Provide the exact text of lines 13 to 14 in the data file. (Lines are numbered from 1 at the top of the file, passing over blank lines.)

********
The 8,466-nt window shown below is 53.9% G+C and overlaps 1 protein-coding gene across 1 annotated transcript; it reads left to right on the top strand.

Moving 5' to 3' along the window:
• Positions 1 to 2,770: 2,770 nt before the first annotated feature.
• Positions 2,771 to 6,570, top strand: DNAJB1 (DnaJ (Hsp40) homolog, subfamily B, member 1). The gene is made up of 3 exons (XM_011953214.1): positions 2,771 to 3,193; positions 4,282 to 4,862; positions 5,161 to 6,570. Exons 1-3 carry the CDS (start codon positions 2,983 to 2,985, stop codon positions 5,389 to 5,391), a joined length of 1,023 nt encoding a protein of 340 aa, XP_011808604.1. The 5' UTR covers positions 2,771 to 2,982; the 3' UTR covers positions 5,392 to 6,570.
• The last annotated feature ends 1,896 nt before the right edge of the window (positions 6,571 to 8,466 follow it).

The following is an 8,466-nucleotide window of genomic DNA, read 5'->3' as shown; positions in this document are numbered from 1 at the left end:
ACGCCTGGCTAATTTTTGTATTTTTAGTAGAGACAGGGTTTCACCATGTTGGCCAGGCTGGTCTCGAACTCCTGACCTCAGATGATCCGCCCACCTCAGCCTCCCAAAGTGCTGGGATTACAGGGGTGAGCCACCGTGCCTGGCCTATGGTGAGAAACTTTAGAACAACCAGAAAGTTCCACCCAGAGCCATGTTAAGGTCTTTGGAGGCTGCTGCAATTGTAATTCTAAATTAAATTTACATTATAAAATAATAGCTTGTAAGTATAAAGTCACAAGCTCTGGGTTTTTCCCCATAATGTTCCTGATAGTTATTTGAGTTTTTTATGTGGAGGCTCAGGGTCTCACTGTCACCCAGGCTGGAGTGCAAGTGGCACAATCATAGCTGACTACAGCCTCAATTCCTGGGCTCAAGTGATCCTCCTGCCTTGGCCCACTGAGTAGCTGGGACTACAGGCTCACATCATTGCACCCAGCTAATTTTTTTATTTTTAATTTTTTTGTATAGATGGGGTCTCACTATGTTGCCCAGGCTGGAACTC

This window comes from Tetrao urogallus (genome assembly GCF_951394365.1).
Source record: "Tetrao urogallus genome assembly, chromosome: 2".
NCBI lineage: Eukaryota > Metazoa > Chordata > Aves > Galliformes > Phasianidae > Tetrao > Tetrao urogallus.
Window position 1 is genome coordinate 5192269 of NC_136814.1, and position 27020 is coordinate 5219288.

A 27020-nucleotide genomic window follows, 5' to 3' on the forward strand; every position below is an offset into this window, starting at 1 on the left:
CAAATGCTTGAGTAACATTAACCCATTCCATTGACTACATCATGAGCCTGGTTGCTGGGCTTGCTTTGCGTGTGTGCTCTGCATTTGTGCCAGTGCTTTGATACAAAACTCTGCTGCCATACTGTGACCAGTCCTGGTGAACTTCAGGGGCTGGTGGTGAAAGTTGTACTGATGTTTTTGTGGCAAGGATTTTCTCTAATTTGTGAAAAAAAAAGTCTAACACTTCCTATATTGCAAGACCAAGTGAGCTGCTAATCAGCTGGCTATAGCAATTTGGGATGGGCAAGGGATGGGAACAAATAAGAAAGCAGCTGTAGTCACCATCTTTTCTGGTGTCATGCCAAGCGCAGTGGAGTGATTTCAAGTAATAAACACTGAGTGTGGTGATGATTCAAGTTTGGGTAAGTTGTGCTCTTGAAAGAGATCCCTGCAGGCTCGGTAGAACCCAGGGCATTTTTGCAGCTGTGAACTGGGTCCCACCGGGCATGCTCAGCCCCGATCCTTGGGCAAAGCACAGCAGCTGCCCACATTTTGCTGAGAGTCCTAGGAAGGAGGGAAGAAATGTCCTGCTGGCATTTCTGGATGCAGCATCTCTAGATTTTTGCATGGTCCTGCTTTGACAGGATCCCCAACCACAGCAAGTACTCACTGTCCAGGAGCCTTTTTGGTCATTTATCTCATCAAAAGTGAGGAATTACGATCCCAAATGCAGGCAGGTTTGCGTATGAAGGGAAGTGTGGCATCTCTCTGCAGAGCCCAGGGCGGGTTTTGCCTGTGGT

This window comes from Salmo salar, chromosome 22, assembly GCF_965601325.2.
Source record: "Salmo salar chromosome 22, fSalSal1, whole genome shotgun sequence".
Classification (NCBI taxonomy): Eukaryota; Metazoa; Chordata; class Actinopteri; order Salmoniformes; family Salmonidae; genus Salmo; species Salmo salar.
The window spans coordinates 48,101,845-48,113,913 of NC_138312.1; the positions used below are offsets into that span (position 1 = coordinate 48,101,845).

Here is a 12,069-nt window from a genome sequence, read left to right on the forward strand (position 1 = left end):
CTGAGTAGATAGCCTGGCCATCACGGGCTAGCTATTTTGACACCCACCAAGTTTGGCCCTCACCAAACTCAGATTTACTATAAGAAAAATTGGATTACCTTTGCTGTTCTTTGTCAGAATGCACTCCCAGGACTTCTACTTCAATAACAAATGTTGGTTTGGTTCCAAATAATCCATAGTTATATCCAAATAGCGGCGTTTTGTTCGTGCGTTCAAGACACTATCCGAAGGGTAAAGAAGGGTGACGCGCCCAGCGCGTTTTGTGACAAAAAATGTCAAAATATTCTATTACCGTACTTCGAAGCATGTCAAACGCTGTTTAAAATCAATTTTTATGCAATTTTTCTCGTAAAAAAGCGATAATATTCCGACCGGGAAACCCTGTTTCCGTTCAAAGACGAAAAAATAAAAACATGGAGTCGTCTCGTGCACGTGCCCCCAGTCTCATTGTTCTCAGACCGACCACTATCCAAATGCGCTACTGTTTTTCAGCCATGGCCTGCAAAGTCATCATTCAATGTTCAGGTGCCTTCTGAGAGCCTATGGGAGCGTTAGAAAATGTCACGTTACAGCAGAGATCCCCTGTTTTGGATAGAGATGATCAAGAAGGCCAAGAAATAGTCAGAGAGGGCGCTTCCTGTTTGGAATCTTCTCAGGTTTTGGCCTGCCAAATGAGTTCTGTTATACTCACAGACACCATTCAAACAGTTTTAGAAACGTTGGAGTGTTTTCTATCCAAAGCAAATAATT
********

CAAATGCTTGAGTAACATTAACCCATTCCATTGACTACATCATGAGCCTGGTTGCTGGGCTTGCTTTGCGTGTGTGCTCTGCATTTGTGCCAGTGCTTTGATACAAAACTCTGCTGCCATACTGTGACCAGTCCTGGTGAACTTCAGGGGCTGGTGGTGAAAGTTGTACTGATGTTTTTGTGGCAAGGATTTTCTCTAATTTGTGAAAAAAAAAGTCTAACACTTCCTATATTGCAAGACCAAGTGAGCTGCTAATCAGCTGGCTATAGCAATTTGGGATGGGCAAGGGATGGGAACAAATAAGAAAGCAGCTGTAGTCACCATCTTTTCTGGTGTCATGCCAAGCGCAGTGGAGTGATTTCAAGTAATAAACACTGAGTGTGGTGATGATTCAAGTTTGGGTAAGTTGTGCTCTTGAAAGAGATCCCTGCAGGCTCGGTAGAACCCAGGGCATTTTTGCAGCTGTGAACTGGGTCCCACCGGGCATGCTCAGCCCCGATCCTTGGGCAAAGCACAGCAGCTGCCCACATTTTGCTGAGAGTCCTAGGAAGGAGGGAAGAAATGTCCTGCTGGCATTTCTGGATGCAGCATCTCTAGATTTTTGCATGGTCCTGCTTTGACAGGATCCCCAACCACAGCAAGTACTCACTGTCCAGGAGCCTTTTTGGTCATTTATCTCATCAAAAGTGAGGAATTACGATCCCAAATGCAGGCAGGTTTGCGTATGAAGGGAAGTGTGGCATCTCTCTGCAGAGCCCAGGGCGGGTTTTGCCTGTGGT

This window comes from Salmo salar, chromosome 22, assembly GCF_965601325.2.